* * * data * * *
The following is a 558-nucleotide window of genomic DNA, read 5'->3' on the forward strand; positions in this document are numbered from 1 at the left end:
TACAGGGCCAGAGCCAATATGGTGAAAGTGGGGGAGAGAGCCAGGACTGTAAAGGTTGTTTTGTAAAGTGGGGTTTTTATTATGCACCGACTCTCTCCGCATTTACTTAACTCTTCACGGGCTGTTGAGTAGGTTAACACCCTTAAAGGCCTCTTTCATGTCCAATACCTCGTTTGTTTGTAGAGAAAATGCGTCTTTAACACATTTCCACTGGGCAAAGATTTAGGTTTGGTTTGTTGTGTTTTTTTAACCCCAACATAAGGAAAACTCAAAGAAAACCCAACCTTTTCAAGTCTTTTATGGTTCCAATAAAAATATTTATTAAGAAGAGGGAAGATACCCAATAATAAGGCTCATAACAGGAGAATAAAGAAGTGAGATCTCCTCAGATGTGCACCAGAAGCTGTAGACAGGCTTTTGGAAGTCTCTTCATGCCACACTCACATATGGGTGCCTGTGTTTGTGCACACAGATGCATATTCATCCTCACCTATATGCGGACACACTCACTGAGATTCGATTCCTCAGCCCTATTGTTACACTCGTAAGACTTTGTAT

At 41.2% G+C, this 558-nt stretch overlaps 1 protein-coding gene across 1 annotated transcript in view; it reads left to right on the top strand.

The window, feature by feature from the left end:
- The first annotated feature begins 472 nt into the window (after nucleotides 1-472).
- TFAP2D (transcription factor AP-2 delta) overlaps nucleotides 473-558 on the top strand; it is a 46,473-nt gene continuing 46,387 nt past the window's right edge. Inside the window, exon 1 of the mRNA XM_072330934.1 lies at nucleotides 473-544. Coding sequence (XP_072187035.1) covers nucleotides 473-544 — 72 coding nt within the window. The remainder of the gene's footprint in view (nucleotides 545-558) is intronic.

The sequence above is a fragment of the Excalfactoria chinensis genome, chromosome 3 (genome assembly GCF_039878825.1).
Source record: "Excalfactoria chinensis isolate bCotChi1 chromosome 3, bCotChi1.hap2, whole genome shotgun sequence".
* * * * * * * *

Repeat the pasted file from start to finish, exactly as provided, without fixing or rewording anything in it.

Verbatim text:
The following is a 558-nucleotide window of genomic DNA, read 5'->3' on the forward strand; positions in this document are numbered from 1 at the left end:
TACAGGGCCAGAGCCAATATGGTGAAAGTGGGGGAGAGAGCCAGGACTGTAAAGGTTGTTTTGTAAAGTGGGGTTTTTATTATGCACCGACTCTCTCCGCATTTACTTAACTCTTCACGGGCTGTTGAGTAGGTTAACACCCTTAAAGGCCTCTTTCATGTCCAATACCTCGTTTGTTTGTAGAGAAAATGCGTCTTTAACACATTTCCACTGGGCAAAGATTTAGGTTTGGTTTGTTGTGTTTTTTTAACCCCAACATAAGGAAAACTCAAAGAAAACCCAACCTTTTCAAGTCTTTTATGGTTCCAATAAAAATATTTATTAAGAAGAGGGAAGATACCCAATAATAAGGCTCATAACAGGAGAATAAAGAAGTGAGATCTCCTCAGATGTGCACCAGAAGCTGTAGACAGGCTTTTGGAAGTCTCTTCATGCCACACTCACATATGGGTGCCTGTGTTTGTGCACACAGATGCATATTCATCCTCACCTATATGCGGACACACTCACTGAGATTCGATTCCTCAGCCCTATTGTTACACTCGTAAGACTTTGTAT

At 41.2% G+C, this 558-nt stretch overlaps 1 protein-coding gene across 1 annotated transcript in view; it reads left to right on the top strand.

The window, feature by feature from the left end:
- The first annotated feature begins 472 nt into the window (after nucleotides 1-472).
- TFAP2D (transcription factor AP-2 delta) overlaps nucleotides 473-558 on the top strand; it is a 46,473-nt gene continuing 46,387 nt past the window's right edge. Inside the window, exon 1 of the mRNA XM_072330934.1 lies at nucleotides 473-544. Coding sequence (XP_072187035.1) covers nucleotides 473-544 — 72 coding nt within the window. The remainder of the gene's footprint in view (nucleotides 545-558) is intronic.

The sequence above is a fragment of the Excalfactoria chinensis genome, chromosome 3 (genome assembly GCF_039878825.1).
Source record: "Excalfactoria chinensis isolate bCotChi1 chromosome 3, bCotChi1.hap2, whole genome shotgun sequence".